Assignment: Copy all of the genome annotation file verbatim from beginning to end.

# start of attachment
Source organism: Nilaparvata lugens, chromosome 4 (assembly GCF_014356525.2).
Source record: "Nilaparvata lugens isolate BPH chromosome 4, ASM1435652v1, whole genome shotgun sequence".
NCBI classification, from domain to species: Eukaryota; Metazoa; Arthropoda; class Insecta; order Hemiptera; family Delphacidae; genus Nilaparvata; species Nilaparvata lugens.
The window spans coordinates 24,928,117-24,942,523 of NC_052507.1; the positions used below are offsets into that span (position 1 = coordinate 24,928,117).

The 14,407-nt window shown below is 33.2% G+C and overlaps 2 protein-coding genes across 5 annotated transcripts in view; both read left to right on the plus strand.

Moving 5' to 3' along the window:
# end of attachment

Source organism: Nilaparvata lugens, chromosome 4 (assembly GCF_014356525.2).
Source record: "Nilaparvata lugens isolate BPH chromosome 4, ASM1435652v1, whole genome shotgun sequence".
NCBI classification, from domain to species: Eukaryota; Metazoa; Arthropoda; class Insecta; order Hemiptera; family Delphacidae; genus Nilaparvata; species Nilaparvata lugens.
The window spans coordinates 24,928,117-24,942,523 of NC_052507.1; the positions used below are offsets into that span (position 1 = coordinate 24,928,117).

The 14,407-nt window shown below is 33.2% G+C and overlaps 2 protein-coding genes across 5 annotated transcripts in view; both read left to right on the plus strand.

Moving 5' to 3' along the window: